Many of us have already set up new health goals, so here’s a list of top 10 superfoods that should be included in your new healthy lifestyle plan.
Moringa sometimes called a miracle tree as each part of it is used—leaves, root, bark, seeds and flowers, and each of them offer numerous health benefits. It has four times more vitamin A than carrots, more potent source of vitamin C than oranges and seven times more concentrated with potassium than bananas.
It has anti-inflammatory and anti-bacterial effects, helps detoxify the liver, and extremely beneficial for digestive system.
Broccoli sprouts (which look like alfalfa sprouts) are starting to pop up in trendy restaurants nationwide. While they’re a good-looking garnish next to a piece of fish, it’s their powers once consumed that will blow your mind (and your ability to fight against cancer). Broccoli sprouts are exceptionally high in an enzyme called myrosinase and myrosinase is the essential accompaniment to another power factor found in broccoli called sulforaphane.
Sulforaphane is the main component in broccoli that provides all the cancer-fighting benefits. The reason this is important is because without myrosinase, sufolafrane doesn’t work so well, and the benefits of broccoli are reduced.
A 2011 study found that combining broccoli sprouts with broccoli increased the sufolraframe absorption by 50 percent. That means that even if you kill your broccoli benefits through improper cooking, you may still get these benefits back by combining with the sprouts. Broccoli sprouts may also play a role in the prevention of cancers of the stomach, bladder and skin.
Devotees of kombucha, a fermented drink made from brewed tea and sugar, make some extreme claims about its health benefits—from a cure for cancer to a fix for autoimmune conditions. While it’s hard to back up some of the more dramatic claims, it’s a safe bet that the microbes in your digestive system love kombucha.
Coconut flour has gained popularity in the past few years due to its gluten-free (and bakery-friendly) status. But it’s what coconut flour has that other flours don’t that gets me excited! Studies have shown that coconut flour is higher in fiber and lower on the glycemic index than other flours, perhaps making it a better baking option for individuals looking to lose weight.
Additionally, it’s one of the only flours containing medium-chain triglycerides. In addition to being highly versatile in baked foods, it also may be a good choice for individuals with diabetes due to its low GI status.
These Scandanavian berries are called “fat fighters” because they reduce blood sugar levels and contain polyphenols for fat burning. They’re also packed with vitamins and similar to cranberries; help to reduce the risk of urinary tract infections, particularly in women.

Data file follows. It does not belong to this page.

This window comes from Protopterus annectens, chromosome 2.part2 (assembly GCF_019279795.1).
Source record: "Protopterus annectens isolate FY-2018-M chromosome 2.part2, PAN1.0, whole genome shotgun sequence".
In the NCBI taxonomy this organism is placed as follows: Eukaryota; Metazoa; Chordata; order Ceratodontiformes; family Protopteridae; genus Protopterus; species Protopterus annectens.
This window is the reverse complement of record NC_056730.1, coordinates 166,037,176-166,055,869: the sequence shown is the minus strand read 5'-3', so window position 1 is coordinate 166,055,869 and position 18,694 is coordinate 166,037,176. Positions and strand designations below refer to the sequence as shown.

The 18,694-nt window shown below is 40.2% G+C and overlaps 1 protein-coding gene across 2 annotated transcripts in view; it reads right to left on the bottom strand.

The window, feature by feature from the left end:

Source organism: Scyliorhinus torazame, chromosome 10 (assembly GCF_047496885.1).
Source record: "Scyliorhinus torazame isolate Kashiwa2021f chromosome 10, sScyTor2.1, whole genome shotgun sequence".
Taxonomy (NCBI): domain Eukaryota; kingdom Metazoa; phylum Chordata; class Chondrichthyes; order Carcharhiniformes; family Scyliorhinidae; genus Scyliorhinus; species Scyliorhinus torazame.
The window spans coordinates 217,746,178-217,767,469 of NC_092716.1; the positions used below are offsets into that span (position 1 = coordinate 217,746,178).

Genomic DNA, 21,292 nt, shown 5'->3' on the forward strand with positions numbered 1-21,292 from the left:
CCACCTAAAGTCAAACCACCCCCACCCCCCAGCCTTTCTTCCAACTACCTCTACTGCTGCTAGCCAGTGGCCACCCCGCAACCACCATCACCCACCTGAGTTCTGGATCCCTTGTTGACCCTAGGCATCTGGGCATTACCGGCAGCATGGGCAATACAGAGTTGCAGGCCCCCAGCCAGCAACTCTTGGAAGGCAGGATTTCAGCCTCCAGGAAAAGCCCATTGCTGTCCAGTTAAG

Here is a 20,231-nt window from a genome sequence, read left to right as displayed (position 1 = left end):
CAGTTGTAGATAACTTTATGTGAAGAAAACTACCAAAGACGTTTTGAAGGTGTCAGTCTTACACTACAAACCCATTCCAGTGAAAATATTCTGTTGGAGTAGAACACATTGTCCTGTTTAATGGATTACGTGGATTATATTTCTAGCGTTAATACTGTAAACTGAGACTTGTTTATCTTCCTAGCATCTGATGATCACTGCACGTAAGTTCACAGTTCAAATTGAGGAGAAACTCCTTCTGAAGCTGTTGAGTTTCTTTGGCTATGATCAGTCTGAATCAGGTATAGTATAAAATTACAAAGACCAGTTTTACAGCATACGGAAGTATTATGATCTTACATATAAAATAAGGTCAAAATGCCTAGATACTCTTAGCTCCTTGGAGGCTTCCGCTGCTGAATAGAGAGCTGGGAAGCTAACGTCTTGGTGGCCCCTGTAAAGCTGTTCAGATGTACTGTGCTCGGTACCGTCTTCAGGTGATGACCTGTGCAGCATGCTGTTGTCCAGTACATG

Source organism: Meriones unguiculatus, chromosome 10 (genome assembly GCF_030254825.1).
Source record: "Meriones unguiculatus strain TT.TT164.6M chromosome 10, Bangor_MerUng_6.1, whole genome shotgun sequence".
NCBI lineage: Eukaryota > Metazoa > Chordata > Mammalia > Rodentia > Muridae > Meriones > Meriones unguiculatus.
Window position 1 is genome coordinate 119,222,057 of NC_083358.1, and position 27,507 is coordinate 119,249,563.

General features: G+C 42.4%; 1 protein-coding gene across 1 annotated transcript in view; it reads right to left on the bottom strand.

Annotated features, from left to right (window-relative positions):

6 Matcha tea. Haven’t heard of Matcha tea yet? You will. Matcha tea is the dried leaves of green tea ground into a powder. Before the leaves hit the ground however, they are shaded for 30 days to increase their chlorophyll production. That means that when you drink Matcha, you are literally drinking the tea leaves and all the healthy chlorophyll contained in it, as opposed to sipping water that is brewed (and diluted) from a green tea bag or strainer.
A 2009 study found that consumption of Matcha tea helped to slow the progression of kidney and liver damage in Type 2 diabetic rats. One important note though, if you’re enjoying Matcha tea, then keep it plain. A 2010 study found that the addition of milk to Matcha tea slightly decreased the antioxidant capacity.
Give yourself a shot of energy without any of the jitters that come with coffee.
This root crop is a great vegan source of iron as well as copper and vitamin C. It’s been found to help strengthen hair follicles and prevent premature graying. It’s a good source of water—and “eating” your water is often recommended over drinking it—and packed with other nutrients such as magnesium and potassium for strong muscles and bones. Black salsify is also a great prebiotic food that helps promote good bacteria in the gut.
Maca is a beige powder made from a Peruvian plant in the radish family and is used for energy, hormone balancing and boosting the sex drive. It’s a hormone supporter so can help if you suffer from PMS, mood swings, hot flashes and even skin problem. It’s also great for boosting energy in general and is used to improve sex drive and fertility in both men and women.
Fermented vegetables, including pickled cabbage or sauerkraut, are big news in the health food world. Easy to make at home, fermented vegetables are great for gut health (and they taste pretty good too!).
Black, mung and barbanzo bean pastas
Non-wheat noodles will see a huge increase in 2015 as individuals seek to get off the wheat wagon and onto the bean wagon. The most common varieties you’ll see will include black bean mung bean, and garbanzo bean. In addition to being gluten-free, these pastas will most likely be higher in fiber and protein and lower on the glycemic index than their wheat counterparts. That means, you’re more likely to get fuller quicker.